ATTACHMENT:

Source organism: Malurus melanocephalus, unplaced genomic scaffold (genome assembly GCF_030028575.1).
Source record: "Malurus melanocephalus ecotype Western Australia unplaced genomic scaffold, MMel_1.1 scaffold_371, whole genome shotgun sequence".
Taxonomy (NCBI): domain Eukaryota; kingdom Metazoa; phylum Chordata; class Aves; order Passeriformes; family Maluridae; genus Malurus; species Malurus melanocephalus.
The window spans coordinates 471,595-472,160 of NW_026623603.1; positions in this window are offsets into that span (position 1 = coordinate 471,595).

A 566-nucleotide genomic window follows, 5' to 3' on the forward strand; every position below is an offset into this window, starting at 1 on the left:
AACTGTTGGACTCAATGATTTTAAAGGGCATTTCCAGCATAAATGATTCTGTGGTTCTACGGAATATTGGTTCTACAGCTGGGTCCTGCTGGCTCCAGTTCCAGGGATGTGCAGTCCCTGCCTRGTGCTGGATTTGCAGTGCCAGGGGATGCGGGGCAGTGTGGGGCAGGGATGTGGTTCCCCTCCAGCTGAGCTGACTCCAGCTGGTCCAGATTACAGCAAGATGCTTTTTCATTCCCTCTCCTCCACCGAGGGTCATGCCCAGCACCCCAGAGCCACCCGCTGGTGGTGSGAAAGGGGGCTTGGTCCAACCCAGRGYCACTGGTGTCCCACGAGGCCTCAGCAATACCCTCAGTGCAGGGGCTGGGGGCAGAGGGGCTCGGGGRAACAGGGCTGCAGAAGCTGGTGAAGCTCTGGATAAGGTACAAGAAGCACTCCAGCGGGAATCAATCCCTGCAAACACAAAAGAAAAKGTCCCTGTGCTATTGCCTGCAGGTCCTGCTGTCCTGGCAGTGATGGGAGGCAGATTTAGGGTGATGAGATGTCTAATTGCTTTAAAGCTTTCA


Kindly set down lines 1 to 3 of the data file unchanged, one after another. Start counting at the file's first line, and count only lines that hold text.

Source organism: Malurus melanocephalus, unplaced genomic scaffold (genome assembly GCF_030028575.1).
Source record: "Malurus melanocephalus ecotype Western Australia unplaced genomic scaffold, MMel_1.1 scaffold_371, whole genome shotgun sequence".
Taxonomy (NCBI): domain Eukaryota; kingdom Metazoa; phylum Chordata; class Aves; order Passeriformes; family Maluridae; genus Malurus; species Malurus melanocephalus.